Claims Notification and the Insured's Responsibilities
Updated: Feb 16
When is an insured obliged to notify the insurer about events likely to give rise to a claim? That’s the question that the Court of Appeal in the recent case of Zurich Insurance Plc v Maccaferri Ltd  looked at.
Maccaferri was an engineering firm which held a combined public and products liability policy with Zurich.
It supplied tools and equipment to a builders’ merchant which, in turn, hired them out to building companies.
The policy included a condition precedent to liability, which read thus:
“The Insured shall give notice in writing to the Insurer as soon as possible after the occurrence of any event likely to give rise to a claim with full particulars thereof. The Insured shall also on receiving verbal or written notice of any claim intimate or send same or a copy thereof immediately to the Insurer and shall give all necessary information and assistance to enable the Insurer to deal with, settle or resist any claim as the Insurer may think fit”.
In September 2011, an employee of a building company was seriously injured while using equipment that had been (ultimately) hired from Maccaferri. They were informed that there had been an incident but there was no information about any fault with the equipment or serious injuries caused.
Ten months after the incident, the injured employee brought a claim against his employer and Maccaferri was informed that it had been joined as a defendant to the proceedings in July 2013, nearly two years after the incident took place.
On receiving notification of the claim, Maccaferri let Zurich know on the same day. However, cover was denied by Zurich on the grounds that Maccaferri had not complied with the Notification Condition Precedent.
They tried to argue that the words “as soon as possible” meant that Maccaferri were under an obligation to notify as close as possible to the original incident.
Zurich said that Maccaferri was under an implied duty to take a proactive stance and make inquiries; the time taken to make such inquiries was one of the reasons why the word ‘immediately’ was not used.
The judge did not accept Zurich’s argument. He said that the phrase “as soon as possible” covered only the timescale within which a notification had to be made, rather than its relation to the original incident. Notification was only required when an event was “likely” to give rise to a claim (‘likely’ being defined as at least a 50% chance that a claim would be made against Maccaferri). The mere possibility of a claim was not enough to trigger this phrase.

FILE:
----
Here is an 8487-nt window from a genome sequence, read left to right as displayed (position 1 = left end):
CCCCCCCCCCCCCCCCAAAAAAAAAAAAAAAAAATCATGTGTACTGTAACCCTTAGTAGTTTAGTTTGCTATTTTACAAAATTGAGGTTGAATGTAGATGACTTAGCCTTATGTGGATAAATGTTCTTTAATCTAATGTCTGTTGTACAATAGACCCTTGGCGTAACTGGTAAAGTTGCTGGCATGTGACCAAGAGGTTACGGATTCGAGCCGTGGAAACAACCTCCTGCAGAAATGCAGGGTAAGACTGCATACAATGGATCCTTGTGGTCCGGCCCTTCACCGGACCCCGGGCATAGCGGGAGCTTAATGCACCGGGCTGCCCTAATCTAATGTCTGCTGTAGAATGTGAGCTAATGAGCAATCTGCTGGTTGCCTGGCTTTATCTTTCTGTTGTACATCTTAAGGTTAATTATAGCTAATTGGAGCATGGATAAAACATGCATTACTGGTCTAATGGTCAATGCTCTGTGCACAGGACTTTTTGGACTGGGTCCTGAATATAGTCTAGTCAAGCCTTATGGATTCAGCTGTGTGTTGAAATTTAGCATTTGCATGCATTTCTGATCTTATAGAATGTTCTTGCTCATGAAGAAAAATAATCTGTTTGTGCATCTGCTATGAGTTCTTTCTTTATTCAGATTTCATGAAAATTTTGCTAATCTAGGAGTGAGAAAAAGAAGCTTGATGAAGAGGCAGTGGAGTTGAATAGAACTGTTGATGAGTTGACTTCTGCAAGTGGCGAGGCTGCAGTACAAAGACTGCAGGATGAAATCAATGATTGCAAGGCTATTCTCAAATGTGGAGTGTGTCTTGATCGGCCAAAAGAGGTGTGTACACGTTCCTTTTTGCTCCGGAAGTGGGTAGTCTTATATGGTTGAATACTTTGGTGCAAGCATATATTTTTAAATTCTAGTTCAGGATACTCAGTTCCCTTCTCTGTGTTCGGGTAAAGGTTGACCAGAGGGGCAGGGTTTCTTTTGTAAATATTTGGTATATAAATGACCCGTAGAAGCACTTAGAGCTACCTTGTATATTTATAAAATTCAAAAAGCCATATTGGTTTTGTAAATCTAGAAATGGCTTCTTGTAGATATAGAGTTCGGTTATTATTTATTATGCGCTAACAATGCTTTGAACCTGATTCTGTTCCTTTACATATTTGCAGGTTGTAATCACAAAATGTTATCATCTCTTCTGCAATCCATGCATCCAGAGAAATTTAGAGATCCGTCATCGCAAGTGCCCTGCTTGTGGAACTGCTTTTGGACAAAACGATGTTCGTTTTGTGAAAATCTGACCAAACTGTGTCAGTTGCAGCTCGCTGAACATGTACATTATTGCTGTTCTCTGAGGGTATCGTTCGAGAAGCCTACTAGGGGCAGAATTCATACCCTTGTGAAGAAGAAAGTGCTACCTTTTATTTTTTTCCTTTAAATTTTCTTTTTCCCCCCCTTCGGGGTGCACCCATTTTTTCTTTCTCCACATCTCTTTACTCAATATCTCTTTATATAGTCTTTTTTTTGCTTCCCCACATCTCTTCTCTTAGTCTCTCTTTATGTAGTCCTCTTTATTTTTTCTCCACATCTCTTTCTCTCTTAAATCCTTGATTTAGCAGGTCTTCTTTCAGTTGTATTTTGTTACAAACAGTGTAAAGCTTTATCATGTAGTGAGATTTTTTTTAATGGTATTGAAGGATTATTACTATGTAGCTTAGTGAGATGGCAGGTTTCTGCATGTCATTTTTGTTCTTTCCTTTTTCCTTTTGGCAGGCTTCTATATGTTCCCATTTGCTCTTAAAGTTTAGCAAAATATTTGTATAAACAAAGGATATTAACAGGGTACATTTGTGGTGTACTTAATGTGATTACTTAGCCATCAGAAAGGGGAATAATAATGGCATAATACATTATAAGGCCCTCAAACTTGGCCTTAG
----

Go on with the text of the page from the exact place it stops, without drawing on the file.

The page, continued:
He went on to say that there was no need under the policy for Maccaferri to undertake “something of a rolling assessment, as circumstances develop, as to whether a past event is likely to give rise to a claim”.
If that was what was required, Zurich should have spelled it out clearly but this had not happened.
When the accident happened, there had only been a possibility that the tool was faulty; however, there were also other possibilities, such as a problem with the way that the hirer had made use of the tool.
The judge accepted that the accident had been serious but did not agree that this meant it was more likely that there had been a fault with the tool itself.
In the context of this particular case, the likelihood of a claim could not be inferred from the fact that an accident had happened. Therefore, even if Maccaferri had known that the accident had occurred at or around the time that it had happened, they could not reasonably had inferred that a claim would be forthcoming. Therefore, there had been no breach of the condition precedent.
A number of factors in this case helped Maccaferri’s case.
Maccaferri did not know very much at all about the circumstances of the incident
There were limited grounds for alleging that the hired equipment was faulty
The allegation that there was a fault with the equipment was not made until a year after the start of proceedings.
The judge did mention that whilst his ruling might apply in public liability policies, it might not necessarily be so in professional indemnity policies, where the policy holder is under an obligation to notify a circumstance that is likely to give rise to a claim.
The difference here is that an event is a one-off occurrence whilst circumstances can change through the life of a professional indemnity policy.